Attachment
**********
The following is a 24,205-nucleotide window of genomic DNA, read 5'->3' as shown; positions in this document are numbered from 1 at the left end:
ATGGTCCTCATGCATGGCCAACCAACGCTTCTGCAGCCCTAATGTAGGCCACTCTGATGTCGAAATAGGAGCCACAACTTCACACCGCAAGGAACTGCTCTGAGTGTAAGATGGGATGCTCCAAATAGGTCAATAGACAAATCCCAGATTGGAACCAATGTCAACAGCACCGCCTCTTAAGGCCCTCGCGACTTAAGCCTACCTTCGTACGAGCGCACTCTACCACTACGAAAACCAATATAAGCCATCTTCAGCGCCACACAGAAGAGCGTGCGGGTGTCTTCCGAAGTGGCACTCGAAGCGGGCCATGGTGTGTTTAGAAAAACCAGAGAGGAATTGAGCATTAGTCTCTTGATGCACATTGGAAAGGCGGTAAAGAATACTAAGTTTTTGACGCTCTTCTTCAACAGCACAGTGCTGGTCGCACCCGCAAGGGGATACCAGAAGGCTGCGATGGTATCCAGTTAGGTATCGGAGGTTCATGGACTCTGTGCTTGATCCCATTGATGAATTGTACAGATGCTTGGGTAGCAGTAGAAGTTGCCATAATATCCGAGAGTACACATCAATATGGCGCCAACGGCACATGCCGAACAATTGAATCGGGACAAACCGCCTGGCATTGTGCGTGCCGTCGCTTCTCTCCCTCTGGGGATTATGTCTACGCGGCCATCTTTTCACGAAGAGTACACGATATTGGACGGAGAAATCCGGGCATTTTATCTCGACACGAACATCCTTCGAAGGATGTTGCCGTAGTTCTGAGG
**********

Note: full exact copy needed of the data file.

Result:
The following is a 24,205-nucleotide window of genomic DNA, read 5'->3' as shown; positions in this document are numbered from 1 at the left end:
ATGGTCCTCATGCATGGCCAACCAACGCTTCTGCAGCCCTAATGTAGGCCACTCTGATGTCGAAATAGGAGCCACAACTTCACACCGCAAGGAACTGCTCTGAGTGTAAGATGGGATGCTCCAAATAGGTCAATAGACAAATCCCAGATTGGAACCAATGTCAACAGCACCGCCTCTTAAGGCCCTCGCGACTTAAGCCTACCTTCGTACGAGCGCACTCTACCACTACGAAAACCAATATAAGCCATCTTCAGCGCCACACAGAAGAGCGTGCGGGTGTCTTCCGAAGTGGCACTCGAAGCGGGCCATGGTGTGTTTAGAAAAACCAGAGAGGAATTGAGCATTAGTCTCTTGATGCACATTGGAAAGGCGGTAAAGAATACTAAGTTTTTGACGCTCTTCTTCAACAGCACAGTGCTGGTCGCACCCGCAAGGGGATACCAGAAGGCTGCGATGGTATCCAGTTAGGTATCGGAGGTTCATGGACTCTGTGCTTGATCCCATTGATGAATTGTACAGATGCTTGGGTAGCAGTAGAAGTTGCCATAATATCCGAGAGTACACATCAATATGGCGCCAACGGCACATGCCGAACAATTGAATCGGGACAAACCGCCTGGCATTGTGCGTGCCGTCGCTTCTCTCCCTCTGGGGATTATGTCTACGCGGCCATCTTTTCACGAAGAGTACACGATATTGGACGGAGAAATCCGGGCATTTTATCTCGACACGAACATCCTTCGAAGGATGTTGCCGTAGTTCTGAGG